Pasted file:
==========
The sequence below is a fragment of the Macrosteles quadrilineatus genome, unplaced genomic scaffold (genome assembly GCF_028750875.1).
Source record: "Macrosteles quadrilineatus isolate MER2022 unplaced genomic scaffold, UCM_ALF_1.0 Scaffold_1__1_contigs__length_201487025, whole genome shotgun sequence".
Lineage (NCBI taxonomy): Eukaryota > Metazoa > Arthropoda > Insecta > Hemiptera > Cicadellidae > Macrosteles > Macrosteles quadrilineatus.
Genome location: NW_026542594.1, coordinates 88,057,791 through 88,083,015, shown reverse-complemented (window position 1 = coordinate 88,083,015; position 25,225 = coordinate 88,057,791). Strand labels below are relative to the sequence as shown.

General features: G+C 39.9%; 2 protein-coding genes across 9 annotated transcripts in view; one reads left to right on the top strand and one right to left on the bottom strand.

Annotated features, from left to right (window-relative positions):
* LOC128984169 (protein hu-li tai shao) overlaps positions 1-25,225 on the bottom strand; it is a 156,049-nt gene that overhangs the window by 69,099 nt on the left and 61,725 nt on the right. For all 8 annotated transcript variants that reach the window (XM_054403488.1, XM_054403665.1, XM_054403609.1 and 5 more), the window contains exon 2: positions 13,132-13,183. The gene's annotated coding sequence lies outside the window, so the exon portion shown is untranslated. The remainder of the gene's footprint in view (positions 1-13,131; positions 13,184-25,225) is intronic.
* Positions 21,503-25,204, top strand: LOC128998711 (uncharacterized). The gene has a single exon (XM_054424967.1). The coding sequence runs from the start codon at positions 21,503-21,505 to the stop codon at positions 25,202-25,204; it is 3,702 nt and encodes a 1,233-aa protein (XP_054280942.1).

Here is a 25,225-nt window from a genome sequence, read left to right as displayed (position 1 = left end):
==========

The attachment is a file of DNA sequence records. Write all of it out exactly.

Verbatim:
The sequence below is a fragment of the Macrosteles quadrilineatus genome, unplaced genomic scaffold (genome assembly GCF_028750875.1).
Source record: "Macrosteles quadrilineatus isolate MER2022 unplaced genomic scaffold, UCM_ALF_1.0 Scaffold_1__1_contigs__length_201487025, whole genome shotgun sequence".
Lineage (NCBI taxonomy): Eukaryota > Metazoa > Arthropoda > Insecta > Hemiptera > Cicadellidae > Macrosteles > Macrosteles quadrilineatus.
Genome location: NW_026542594.1, coordinates 88,057,791 through 88,083,015, shown reverse-complemented (window position 1 = coordinate 88,083,015; position 25,225 = coordinate 88,057,791). Strand labels below are relative to the sequence as shown.

General features: G+C 39.9%; 2 protein-coding genes across 9 annotated transcripts in view; one reads left to right on the top strand and one right to left on the bottom strand.

Annotated features, from left to right (window-relative positions):
* LOC128984169 (protein hu-li tai shao) overlaps positions 1-25,225 on the bottom strand; it is a 156,049-nt gene that overhangs the window by 69,099 nt on the left and 61,725 nt on the right. For all 8 annotated transcript variants that reach the window (XM_054403488.1, XM_054403665.1, XM_054403609.1 and 5 more), the window contains exon 2: positions 13,132-13,183. The gene's annotated coding sequence lies outside the window, so the exon portion shown is untranslated. The remainder of the gene's footprint in view (positions 1-13,131; positions 13,184-25,225) is intronic.
* Positions 21,503-25,204, top strand: LOC128998711 (uncharacterized). The gene has a single exon (XM_054424967.1). The coding sequence runs from the start codon at positions 21,503-21,505 to the stop codon at positions 25,202-25,204; it is 3,702 nt and encodes a 1,233-aa protein (XP_054280942.1).

Here is a 25,225-nt window from a genome sequence, read left to right as displayed (position 1 = left end):